Flow, My Tears, The Policeman Said - Phillip K. Dick

Flow, My Tears, The Policeman Said was written in 1974 by Phillip K. Dick.

This is a science fiction novel set in the then future (1988), American has become a police state and it’s people live in fear of being put into forced labour camps. The story centers around a man name Jason Taverner who is a pop singer and host of his own TV show, not only that he is a genetically engineered human called a six which means he is good looking, stronger and better than normal humans. He has a great life.

One morning he wakes up in a dingy hotel room with no identity cards. In fact, as it turns out, there are no records of Jason Taverner ever existing and his friends and fans have no idea who he is. This is a real problem for Jason as if he is picked up by the pols (police) with no ID he will be thrown into a camp. The story then follows Jason’s attempt to find out what has happened to him. Taverner’s story is intertwined with two other characters, Police General Felix Buckman and his sister Alys, who is also his lover and mother of his child.
Jason Taverner has a glittering career and millions of fans, enormous wealth and something close to eternal youth. He is one of a handful of brilliant, beautiful people, the product of top-secret government experiments forty years earlier. In fact, he has everything… until, inexplicably, all records of him disappear. Suddenly, he is a man with no identity, in a police state where everyone is closely monitored. Can he ever be rich and famous again? Or are those memories just an illusion?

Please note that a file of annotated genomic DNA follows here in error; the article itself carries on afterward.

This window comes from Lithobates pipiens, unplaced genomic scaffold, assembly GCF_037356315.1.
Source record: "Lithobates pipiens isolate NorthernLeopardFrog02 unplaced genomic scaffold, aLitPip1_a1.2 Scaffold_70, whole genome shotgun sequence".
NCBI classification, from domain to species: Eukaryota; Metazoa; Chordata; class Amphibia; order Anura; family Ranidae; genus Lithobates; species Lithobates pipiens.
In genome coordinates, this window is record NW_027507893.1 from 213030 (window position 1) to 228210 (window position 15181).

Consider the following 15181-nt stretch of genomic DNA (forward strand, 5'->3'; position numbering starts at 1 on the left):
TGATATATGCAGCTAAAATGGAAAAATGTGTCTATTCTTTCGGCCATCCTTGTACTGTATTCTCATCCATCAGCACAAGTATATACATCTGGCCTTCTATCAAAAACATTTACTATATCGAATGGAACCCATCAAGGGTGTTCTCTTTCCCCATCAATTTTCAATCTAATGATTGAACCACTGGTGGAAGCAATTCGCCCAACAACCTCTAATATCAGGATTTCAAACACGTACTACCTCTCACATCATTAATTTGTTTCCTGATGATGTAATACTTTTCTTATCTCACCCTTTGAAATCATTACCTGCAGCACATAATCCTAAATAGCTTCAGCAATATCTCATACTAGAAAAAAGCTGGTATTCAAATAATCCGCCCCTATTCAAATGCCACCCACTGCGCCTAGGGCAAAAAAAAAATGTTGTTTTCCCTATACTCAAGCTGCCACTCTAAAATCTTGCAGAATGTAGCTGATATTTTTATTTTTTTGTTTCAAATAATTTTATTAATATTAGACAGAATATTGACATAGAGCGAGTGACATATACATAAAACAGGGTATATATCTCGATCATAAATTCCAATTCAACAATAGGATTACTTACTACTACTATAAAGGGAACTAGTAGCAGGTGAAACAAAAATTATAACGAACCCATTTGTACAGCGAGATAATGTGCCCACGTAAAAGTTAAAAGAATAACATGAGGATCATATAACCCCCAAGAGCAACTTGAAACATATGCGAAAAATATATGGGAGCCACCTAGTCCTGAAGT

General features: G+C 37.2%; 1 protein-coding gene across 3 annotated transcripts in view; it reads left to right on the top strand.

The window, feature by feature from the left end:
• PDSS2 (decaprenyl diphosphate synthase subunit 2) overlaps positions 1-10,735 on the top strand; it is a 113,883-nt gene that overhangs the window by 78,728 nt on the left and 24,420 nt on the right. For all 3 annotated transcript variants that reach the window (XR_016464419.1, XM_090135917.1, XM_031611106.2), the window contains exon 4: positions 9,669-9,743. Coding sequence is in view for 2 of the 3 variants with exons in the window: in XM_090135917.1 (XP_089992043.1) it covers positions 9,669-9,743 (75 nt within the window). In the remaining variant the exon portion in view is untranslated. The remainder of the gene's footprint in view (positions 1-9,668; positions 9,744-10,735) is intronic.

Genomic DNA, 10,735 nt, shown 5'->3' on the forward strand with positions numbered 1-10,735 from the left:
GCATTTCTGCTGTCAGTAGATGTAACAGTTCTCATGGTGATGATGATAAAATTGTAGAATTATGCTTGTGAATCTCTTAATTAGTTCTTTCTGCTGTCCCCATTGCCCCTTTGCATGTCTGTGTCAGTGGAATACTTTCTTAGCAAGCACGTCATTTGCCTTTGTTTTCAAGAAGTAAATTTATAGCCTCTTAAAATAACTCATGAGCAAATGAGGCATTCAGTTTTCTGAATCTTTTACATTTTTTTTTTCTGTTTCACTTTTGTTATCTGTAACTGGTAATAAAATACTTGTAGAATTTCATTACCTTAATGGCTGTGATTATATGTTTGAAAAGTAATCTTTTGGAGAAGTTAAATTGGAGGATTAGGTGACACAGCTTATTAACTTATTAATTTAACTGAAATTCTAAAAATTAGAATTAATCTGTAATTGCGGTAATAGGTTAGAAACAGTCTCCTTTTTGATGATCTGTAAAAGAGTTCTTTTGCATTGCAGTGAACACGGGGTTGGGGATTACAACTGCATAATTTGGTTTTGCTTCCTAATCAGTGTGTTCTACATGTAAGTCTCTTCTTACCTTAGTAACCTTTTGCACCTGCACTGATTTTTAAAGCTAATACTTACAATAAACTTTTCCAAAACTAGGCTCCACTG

Themes of genetic enhancement, love, celebrity, identity, drugs and altered reality all play a big part in this novel.

Phillip K. Dick was a very talented writer and quite insane. He wrote interesting novels with really bizarre concepts. I enjoyed this novel and found it an easy, fun read with an interesting ending and explanation for Taverner’s loss of identity – he doesn’t just leave the reader hanging to figure it all out on their own.

The novel was awarded first prize in the John W. Campbell Awards for the best science fiction novel of the year in 1975. It was also nominated for a Nebula Award in 1974 and a Hugo Award in 1975.

Rating 3/5


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